Friday, December 16, 2011

Fast Food Friday: Poinsettia Sipper

This is a drink that my husband's family has long made at this time of year, and it is now a favorite with my family as well. I'm generally a fan of hot mulled beverages, and this makes a tasty alternative to egg nog or hot chocolate. Since it's appropriate for fasting, it's nice to serve for the Feast of St. Nicholas. We like to drink it as we decorate our Christmas tree, and it would be great in a thermos for looking at Christmas lights.

Apparently the recipe was originally published in Cooking Light, but this is our own slight variation, which James and I feel we have perfected over the past several years. We frequently double or triple the quantities, but this amount is works for just a few people. We often mix up a batch on Sunday afternoons this time of year, and it makes the house smell wonderful.
Poinsettia Sipper
2 cups water
2 cups apple juice
2 cups cranberry juice blend (I prefer 100% juice blends, not cranberry cocktail. Cranberry Pomegranate blends are my favorite.)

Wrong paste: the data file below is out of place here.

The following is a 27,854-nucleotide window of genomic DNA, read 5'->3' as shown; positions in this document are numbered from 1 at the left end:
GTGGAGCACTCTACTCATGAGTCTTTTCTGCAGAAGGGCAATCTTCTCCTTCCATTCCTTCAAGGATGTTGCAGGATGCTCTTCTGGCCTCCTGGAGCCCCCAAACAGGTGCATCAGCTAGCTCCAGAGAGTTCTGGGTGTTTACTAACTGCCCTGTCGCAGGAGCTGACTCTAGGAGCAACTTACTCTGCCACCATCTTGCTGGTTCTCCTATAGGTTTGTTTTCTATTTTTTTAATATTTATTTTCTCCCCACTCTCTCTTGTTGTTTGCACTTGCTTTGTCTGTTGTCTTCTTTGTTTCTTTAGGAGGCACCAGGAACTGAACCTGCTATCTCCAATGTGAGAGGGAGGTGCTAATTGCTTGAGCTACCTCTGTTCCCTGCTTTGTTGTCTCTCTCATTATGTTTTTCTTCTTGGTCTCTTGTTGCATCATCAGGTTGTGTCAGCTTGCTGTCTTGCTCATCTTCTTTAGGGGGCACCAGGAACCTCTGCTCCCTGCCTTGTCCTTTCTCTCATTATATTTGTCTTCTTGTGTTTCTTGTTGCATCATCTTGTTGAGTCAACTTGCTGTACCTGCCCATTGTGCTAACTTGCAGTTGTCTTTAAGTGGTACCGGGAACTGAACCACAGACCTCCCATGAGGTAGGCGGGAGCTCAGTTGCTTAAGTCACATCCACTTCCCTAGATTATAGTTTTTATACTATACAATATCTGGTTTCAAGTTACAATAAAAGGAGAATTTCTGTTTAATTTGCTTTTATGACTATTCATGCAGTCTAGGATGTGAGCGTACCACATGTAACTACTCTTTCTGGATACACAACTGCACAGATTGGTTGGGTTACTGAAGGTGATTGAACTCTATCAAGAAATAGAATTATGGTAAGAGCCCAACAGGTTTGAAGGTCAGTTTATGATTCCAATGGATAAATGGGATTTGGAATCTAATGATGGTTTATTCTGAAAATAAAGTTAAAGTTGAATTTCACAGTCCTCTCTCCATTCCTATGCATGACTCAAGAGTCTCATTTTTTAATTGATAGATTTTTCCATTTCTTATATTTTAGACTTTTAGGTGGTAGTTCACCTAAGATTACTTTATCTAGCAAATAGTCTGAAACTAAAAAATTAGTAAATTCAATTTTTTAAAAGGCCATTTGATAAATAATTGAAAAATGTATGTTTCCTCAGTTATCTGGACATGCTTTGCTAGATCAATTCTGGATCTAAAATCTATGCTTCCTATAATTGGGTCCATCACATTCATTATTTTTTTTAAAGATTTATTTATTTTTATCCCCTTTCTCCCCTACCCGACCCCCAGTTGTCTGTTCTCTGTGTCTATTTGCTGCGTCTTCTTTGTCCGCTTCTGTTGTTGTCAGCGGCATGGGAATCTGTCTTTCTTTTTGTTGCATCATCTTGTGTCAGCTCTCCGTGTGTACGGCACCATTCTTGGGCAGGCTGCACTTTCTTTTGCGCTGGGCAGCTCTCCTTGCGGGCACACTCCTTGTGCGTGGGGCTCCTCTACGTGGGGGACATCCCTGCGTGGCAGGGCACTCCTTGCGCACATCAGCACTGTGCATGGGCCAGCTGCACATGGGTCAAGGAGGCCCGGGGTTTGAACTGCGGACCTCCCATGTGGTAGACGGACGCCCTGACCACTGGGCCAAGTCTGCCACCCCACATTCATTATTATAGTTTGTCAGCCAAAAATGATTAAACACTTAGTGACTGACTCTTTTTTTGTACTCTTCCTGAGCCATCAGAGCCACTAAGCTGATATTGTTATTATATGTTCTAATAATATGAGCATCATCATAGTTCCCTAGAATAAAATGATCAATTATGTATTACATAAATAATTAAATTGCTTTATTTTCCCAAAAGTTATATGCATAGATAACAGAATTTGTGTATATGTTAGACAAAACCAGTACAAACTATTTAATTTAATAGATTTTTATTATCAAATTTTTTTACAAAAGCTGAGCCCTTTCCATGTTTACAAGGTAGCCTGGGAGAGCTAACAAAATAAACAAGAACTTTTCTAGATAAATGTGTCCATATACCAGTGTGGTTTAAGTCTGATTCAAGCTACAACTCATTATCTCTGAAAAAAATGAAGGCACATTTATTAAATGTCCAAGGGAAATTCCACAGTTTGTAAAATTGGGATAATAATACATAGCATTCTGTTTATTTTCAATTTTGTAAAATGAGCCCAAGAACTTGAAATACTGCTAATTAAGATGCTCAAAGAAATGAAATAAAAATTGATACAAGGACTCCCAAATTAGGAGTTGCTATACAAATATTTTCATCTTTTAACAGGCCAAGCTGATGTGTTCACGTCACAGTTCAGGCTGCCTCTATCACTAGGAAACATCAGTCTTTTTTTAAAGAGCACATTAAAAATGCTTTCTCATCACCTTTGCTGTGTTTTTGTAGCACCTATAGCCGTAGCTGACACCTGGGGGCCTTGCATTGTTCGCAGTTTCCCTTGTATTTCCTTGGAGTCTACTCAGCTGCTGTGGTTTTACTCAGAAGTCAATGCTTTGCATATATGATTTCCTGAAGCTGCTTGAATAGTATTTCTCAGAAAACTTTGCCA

2 Tbs. sugar (optional)
2 cinnamon sticks
4 whole cloves
The juice of one clementine (2 Tbs. orange juice can be substituted, but freshly squeezed is preferred)

Stir together all the ingredients in a pan over medium heat until sugar dissolves (if using) Simmer for 20-30 minutes, and serve when it smells lovely. Note that if you double the recipe there is no need to add more cinnamon sticks.

Monday, December 12, 2011

Hanging Around

The headboard did get hung up. We've been enjoying it for about a month now. You can see we also hung up some pictures. These are some wedding pictures, and they were hanging on a different wall before. We ended up abandoning the flush mounts to hang the headboard, as the ones we bought were not intended for something this big. Instead, James bought some other brackets with eye holes. He attached two of them to the top board on the back of the headboard. Then he screwed two wood screws into the studs in our wall, and hung the headboard from the wall by hanging the brackets from the screws. I wasn't around for this, so I don't have pictures. I'm not sure what kind of brackets they were or the exact steps of the installation. I'm sure it involved measuring and a level, and if anyone is on the edge of their seat waiting for details I can probably get James to answer questions in the comments.